Being an ex-pat with a blended family certainly can complicate family gatherings. This past weekend family members travelled from three different US cities to spend a weekend together at the seaside in Florida. There was barely enough moonlight to see the palm trees when the Minnesota contingent arrived at 2.a.m. We did however get to hear the crash of the waves on the beach before turning in for the night.
We had rented a large condo on the Atlantic coast. The view was spectacular, uninterrupted white sand beach stretching as far as the eye could see. Blue ocean water, schools of dolphins were eating their way along the shoreline.
Our kayak fleet recently expanded to include a Nordkapp RM. My father found the kayak being sold by an outfitter who was disposing of their fleet of sea kayaks in favor of SUPs and other flavors of watercraft. The RM signifies that the hull’s construction material is roto-molded polyethylene, perfect for bouncing off rocks and being dragged up beaches.
This was my first chance to try her out. Naturally as soon as we got afloat I tested how the Nordkapp bracing and rolling felt. Being alone in unfamiliar salt water I was wearing a PFD loaded with safety equipment (VHF radio, flares, PLB etc.). Even with the PFD and equipment the kayak rolled beautifully. Layback rolls were smooth. The back band and deck height worked well. I did not experience any of the sharp pain that some other larger kayaks have caused me in the past. Forward finishing rolls were very positive. My thighs fit snugly under the side decks by the keyhole cockpit which allowed me to get low on the foredeck. The primary stability was considerably softer than my NDK Explorer, yet firmer than the Tahe Greenland. The point where secondary stability occurred for me was at a considerable angle of heel, with the edge of the cockpit underwater. I noticed while paddling aggressively the bows rode up on the bow wave, I suspect that when loaded with camping gear I will be able to push her along harder with the longer water line. Underway there was an interesting chuckling noise from the bow with each stroke, possibly due to the wider stem caused by the construction method. The hull design allowed for easy turning as well as sideways motion with draw strokes, without seeming to compromise the straight line tracking. I am looking forward to getting her afloat on Lake Superior in the Spring.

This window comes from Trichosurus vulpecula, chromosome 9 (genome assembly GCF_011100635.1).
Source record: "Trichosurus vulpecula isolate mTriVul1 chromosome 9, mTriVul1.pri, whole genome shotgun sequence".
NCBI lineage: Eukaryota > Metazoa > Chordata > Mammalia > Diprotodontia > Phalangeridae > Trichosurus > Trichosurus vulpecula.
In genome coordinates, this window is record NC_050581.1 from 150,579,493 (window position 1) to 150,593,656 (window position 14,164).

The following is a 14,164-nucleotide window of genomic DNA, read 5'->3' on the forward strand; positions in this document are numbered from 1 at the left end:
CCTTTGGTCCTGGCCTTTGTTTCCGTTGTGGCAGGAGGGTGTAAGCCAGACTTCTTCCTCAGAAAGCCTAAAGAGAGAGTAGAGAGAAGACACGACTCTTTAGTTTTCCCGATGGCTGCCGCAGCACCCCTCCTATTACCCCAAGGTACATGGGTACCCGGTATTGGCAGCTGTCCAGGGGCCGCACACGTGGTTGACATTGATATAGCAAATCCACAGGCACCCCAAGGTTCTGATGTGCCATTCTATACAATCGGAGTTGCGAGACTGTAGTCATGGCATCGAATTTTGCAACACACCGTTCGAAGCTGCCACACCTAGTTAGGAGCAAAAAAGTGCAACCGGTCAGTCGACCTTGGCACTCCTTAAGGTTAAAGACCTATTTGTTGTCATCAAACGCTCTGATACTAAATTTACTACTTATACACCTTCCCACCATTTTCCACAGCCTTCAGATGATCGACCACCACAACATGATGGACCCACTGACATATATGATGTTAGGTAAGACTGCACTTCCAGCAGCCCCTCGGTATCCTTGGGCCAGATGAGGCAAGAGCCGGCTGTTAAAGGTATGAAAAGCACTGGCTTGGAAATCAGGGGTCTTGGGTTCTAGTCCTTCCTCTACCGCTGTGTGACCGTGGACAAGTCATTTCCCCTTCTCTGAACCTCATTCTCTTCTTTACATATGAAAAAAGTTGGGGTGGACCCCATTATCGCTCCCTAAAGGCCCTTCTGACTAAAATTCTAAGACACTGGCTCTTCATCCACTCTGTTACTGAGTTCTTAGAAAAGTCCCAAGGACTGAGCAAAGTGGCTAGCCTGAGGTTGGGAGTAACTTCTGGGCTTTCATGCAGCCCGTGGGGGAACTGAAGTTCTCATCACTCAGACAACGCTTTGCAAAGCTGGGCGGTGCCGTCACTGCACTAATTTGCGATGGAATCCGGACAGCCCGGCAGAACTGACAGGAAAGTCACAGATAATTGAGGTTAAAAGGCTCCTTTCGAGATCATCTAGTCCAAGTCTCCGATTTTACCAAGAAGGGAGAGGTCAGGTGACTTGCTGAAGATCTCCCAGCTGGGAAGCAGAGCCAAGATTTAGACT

My mother taught me to cook when I was a child. This weekend we got to sample a creation she has been working on. Her own version of a cereal bar. They are excellent paddling food:
Mum’s Munchy Bars
One can condensed milk
2 cups quick cook oats
½ cup desiccated (flaked for our US cousins) coconut
1 cup dried cranberries
½ cup chopped almonds
1/3 cup each – sunflower seeds, pumpkin seeds and sesame seeds.
Oven 250F, use a 11” x 7” tin
Warm condensed milk in a large pan until runny. Add all the rest of the ingredients and stir well. If there is still condensed milk that hasn’t been absorbed add a little more oats.
Put into a buttered or lined baking tin. Press down firmly.
Bake for 1 hour. Take out of oven and cool on rack for 10 mins then cut into bars. Leave to cool completely in the tin. Transfer to air tight containers.
These make an excellent breakfast, or paddling snack.
Other than enjoying the water and company of family we also ventured to St Augustine. An historic Spanish town which despite being filled with gift shops has still managed to maintain some of its original charm, despite the fact that they still fire their canons at the British.
On our way back to Minnesota we experienced a 92 degrees temperature swing, going from 82F and bright sunshine at Orlando to a bone chilling -10F wind chill at Minneapolis airport.
I will be rolling in the pool this weekend – It is time to prepare for the rolling demos at Canoecopia.